The collecting community tends to use Beckett's Price Guide as the standard baseline for valuing cards, but there are several other card-pricing guides available that list the value of each card. The available publications include Beckett Sports Collectibles, Tuff Stuff, Sports Market Report, and Sports Collectors Digest. For the most part, these guides do a pretty good job of setting prices.
A card's value is determined by a simple case of supply and demand, but the card's worth to the individual collector will always vary due to the collector's individual preferences. In short, it just all depends on how bad a collector wants a particular card! The prices in these guides are intended to be a reflection on how difficult a card is to find (the supply) and how popular (the demand) the card is within the card collecting community.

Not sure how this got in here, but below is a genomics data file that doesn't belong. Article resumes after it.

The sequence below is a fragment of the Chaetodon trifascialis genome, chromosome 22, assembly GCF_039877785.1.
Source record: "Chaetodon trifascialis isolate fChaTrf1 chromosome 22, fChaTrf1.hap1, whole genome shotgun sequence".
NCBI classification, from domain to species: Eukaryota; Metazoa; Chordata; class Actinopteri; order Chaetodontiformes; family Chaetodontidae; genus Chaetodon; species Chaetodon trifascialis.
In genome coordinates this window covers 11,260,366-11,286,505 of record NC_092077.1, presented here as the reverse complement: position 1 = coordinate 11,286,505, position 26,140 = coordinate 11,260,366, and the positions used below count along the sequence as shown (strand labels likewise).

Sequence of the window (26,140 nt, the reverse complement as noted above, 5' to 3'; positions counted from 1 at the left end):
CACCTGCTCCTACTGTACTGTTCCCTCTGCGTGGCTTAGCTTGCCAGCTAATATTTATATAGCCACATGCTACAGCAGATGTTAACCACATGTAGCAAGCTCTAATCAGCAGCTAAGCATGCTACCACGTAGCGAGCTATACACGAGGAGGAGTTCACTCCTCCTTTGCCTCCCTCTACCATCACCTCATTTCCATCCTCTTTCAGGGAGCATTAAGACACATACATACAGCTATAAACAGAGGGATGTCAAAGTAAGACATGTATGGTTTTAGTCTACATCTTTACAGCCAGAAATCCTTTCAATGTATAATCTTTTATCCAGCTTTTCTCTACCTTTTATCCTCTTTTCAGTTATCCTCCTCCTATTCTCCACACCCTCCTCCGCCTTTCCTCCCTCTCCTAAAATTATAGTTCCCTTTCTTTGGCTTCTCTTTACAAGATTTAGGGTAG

For example, Vintage Yankees and Dodgers cards usually sell for more money than players from other clubs. Many people will collect the players from their favorite team and just because those teams are located in highly populated cities, have many fans and have historically had very good ball clubs.
When I came up with the concept for Dean's Cards, I designed the type of eStore from which I would like to purchase baseball cards. My original goal for Dean's Cards was to create the easiest and quickest way to buy vintage cards - not necessarily the cheapest. As it turned out, the prices of cards at Dean's Cards are very comparable